Getting Started with WDK!


Below, we'll dive into an example of how WDK can be implemented to reduce the complexity and time investment required to perform a common workplace automation task: uninstalling an application. In our example, we'll be removing Mozilla Firefox.


If you'd like to replicate this behavior in your own Automox environment, please ensure the following prerequisites are met:

  • The device(s) targeted meet the Automox system requirements .
  • The device(s) targeted have Mozilla Firefox installed.
  • You have an Automox Console account with the appropriate permissions to create, read & execute Worklet policies ( Patch Operator and higher ).

Creating the Policy

  1. Head to the Automox Console and sign in with an account holding the required permissions outlined in the Prerequisites section.
  2. Create the base Worklet policy, providing the name and targeting options for both operating system and Automox device group(s). For further guidance on creating a Worklet policy, please refer to Creating a Worklet .
  3. For our example, we'll be creating a Worklet that can be manually run to perform a Firefox uninstall. Considering this, our evaluation code can simply be exit 0 .
  4. For our remediation code, we'll implement the Get-Win32App and Remove-Win32App WDK functions to locate the app and attempt the removal:
# define our application name
$appName = 'Firefox'

# get matching apps
# using the -IncludeUsers parameter allows us
# to also retrieve matching installs from each
# user's profile
$apps = Get-Win32App -IncludeUsers | Where-Object { $_.Name -match $appName }

# enumerate the collected apps
foreach ( $app in $apps )
    # evaluate if we CAN uninstall the app
    # in some cases, software manufacturers
    # do not provide the required arguments
    # to SILENTLY remove the application
    if ( $app.CanQuietUninstall )
        # uninstall the application
        $app | Remove-Win32App
        # generate activity log output if we
        # cannot uninstall the application
        out "$( $app.Name ) cannot be quietly uninstalled."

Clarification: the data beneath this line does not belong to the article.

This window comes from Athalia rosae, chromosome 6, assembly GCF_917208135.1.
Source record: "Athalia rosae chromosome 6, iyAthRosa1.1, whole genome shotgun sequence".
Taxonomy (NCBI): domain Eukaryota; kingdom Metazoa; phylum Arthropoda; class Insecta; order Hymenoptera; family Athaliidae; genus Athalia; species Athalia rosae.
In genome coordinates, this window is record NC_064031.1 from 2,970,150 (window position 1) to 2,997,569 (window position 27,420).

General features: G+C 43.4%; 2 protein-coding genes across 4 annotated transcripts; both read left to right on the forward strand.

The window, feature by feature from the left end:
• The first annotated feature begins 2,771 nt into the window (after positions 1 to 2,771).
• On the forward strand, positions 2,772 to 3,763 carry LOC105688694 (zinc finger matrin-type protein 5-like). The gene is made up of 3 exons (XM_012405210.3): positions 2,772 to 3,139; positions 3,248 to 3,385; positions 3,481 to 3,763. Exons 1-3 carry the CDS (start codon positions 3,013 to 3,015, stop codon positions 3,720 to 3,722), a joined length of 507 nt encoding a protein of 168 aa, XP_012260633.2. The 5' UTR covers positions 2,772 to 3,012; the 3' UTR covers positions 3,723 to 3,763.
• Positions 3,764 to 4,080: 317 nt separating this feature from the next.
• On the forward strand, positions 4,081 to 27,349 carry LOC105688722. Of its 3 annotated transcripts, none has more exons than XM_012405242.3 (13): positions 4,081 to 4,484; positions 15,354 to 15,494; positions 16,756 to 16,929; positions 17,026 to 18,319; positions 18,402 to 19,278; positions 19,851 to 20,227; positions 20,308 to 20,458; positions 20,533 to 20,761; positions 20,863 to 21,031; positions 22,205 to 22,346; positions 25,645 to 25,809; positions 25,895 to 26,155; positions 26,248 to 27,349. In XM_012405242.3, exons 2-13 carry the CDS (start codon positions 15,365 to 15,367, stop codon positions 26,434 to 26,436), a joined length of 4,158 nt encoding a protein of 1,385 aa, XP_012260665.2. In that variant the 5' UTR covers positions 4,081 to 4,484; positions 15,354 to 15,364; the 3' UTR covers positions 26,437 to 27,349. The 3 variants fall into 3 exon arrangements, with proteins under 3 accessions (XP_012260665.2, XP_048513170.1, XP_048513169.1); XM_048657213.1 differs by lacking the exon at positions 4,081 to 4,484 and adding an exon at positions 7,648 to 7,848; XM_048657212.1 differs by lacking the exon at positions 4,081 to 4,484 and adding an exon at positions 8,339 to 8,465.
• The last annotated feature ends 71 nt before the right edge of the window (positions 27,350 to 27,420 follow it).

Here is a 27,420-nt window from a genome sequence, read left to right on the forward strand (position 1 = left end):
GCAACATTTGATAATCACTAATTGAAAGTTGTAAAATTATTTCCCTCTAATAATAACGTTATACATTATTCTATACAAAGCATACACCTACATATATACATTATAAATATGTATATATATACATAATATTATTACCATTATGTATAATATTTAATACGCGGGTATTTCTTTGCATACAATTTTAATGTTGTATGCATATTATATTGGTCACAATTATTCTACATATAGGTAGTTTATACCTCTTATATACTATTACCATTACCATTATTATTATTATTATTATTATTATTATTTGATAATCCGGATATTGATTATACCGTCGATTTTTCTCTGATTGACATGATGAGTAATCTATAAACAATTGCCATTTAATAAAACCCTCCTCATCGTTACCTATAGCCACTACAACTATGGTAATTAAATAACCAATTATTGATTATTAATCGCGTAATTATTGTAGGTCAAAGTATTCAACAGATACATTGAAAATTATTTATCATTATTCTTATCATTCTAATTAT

1. Create the policy by selecting the Create Policy button at the bottom of the page.

Testing the Policy

Now that we have our shiny new policy created. It's time to test it!

To do this:

  1. Navigate to Devices and select a device you'd like to perform this uninstall for.
  2. Scroll down to the Associated Policies area, and select Run on this Device to the right of your newly created Uninstall Firefox policy.
  3. Now let's head over to the Activity Log and review the output.

Reading the Output

Let's take a look at our Activity Log output. Select Reports from the top navigation menu then select Activity Log from the Reports page.

In the Activity Log, we'll now see some output generated:

Mozilla Firefox (x64 en-US) cannot be quietly uninstalled.

Unfortunately, it looks like in this case Firefox cannot be uninstalled without some additional input. Let's insert the silent uninstall switch, via Remove-Win32App's -AdditionalArgs switch.

Providing the Silent Switch

Heading back to our Uninstall Firefox policy page. Let's tweak the Remediation code to perform this install silently. Since we're now providing known arguments to perform the removal, we're able to significantly shorten our code:

# define our application name
$appName = 'Firefox'

# locate and remove mozilla firefox, silently
Get-Win32App -IncludeUsers | Where-Object { $_.Name -match 'Firefox' } | Remove-Win32App -AdditionalArgs '/S'

Rerunning the Policy

Now let's head back to the device page where we performed the manual policy run in Testing the Policy. Run the policy again via the Run on this Device button.

Reading the Output .. Again!

Now once more, let's review our Activity Log output. We now see the uninstall result has been output as follows:

Name                        ExitCode UninstallerPath                                       UninstallerArgs
----                        -------- ---------------                                       ---------------
Mozilla Firefox (x64 en-US)        0 C:\Program Files\Mozilla Firefox\uninstall\helper.exe /S

The column ExitCode value of 0 indicates our uninstall was successful - Firefox is no more!

Next Steps

This document is intended to be a simple example to demonstrate WDK capability. This simple policy could be enriched to, for example:

  • Detect in the Evaluation script if the application is installed. Through this we can establish a state of "compliance" around our policy.
  • Consider the ExitCode value returned from our Remote-Win32App function, thus comparing to ensure our uninstall was successful.